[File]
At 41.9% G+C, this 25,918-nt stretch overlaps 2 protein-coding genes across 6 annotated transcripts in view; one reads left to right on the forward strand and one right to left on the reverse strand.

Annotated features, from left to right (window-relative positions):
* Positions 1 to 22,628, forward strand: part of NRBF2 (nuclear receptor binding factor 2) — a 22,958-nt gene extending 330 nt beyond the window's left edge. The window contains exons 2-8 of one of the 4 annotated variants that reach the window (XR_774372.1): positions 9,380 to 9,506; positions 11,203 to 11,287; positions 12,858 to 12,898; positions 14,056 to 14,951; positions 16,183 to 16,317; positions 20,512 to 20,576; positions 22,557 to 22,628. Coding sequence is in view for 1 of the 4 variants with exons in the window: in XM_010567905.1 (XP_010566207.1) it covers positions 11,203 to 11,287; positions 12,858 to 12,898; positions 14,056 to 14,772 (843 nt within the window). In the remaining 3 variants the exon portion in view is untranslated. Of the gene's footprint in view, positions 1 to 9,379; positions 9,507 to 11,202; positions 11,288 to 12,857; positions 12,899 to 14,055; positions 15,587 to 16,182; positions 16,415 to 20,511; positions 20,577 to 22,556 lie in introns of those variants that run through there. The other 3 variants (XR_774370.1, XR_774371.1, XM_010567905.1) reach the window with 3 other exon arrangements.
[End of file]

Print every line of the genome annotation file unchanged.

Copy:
At 41.9% G+C, this 25,918-nt stretch overlaps 2 protein-coding genes across 6 annotated transcripts in view; one reads left to right on the forward strand and one right to left on the reverse strand.

Annotated features, from left to right (window-relative positions):
* Positions 1 to 22,628, forward strand: part of NRBF2 (nuclear receptor binding factor 2) — a 22,958-nt gene extending 330 nt beyond the window's left edge. The window contains exons 2-8 of one of the 4 annotated variants that reach the window (XR_774372.1): positions 9,380 to 9,506; positions 11,203 to 11,287; positions 12,858 to 12,898; positions 14,056 to 14,951; positions 16,183 to 16,317; positions 20,512 to 20,576; positions 22,557 to 22,628. Coding sequence is in view for 1 of the 4 variants with exons in the window: in XM_010567905.1 (XP_010566207.1) it covers positions 11,203 to 11,287; positions 12,858 to 12,898; positions 14,056 to 14,772 (843 nt within the window). In the remaining 3 variants the exon portion in view is untranslated. Of the gene's footprint in view, positions 1 to 9,379; positions 9,507 to 11,202; positions 11,288 to 12,857; positions 12,899 to 14,055; positions 15,587 to 16,182; positions 16,415 to 20,511; positions 20,577 to 22,556 lie in introns of those variants that run through there. The other 3 variants (XR_774370.1, XR_774371.1, XM_010567905.1) reach the window with 3 other exon arrangements.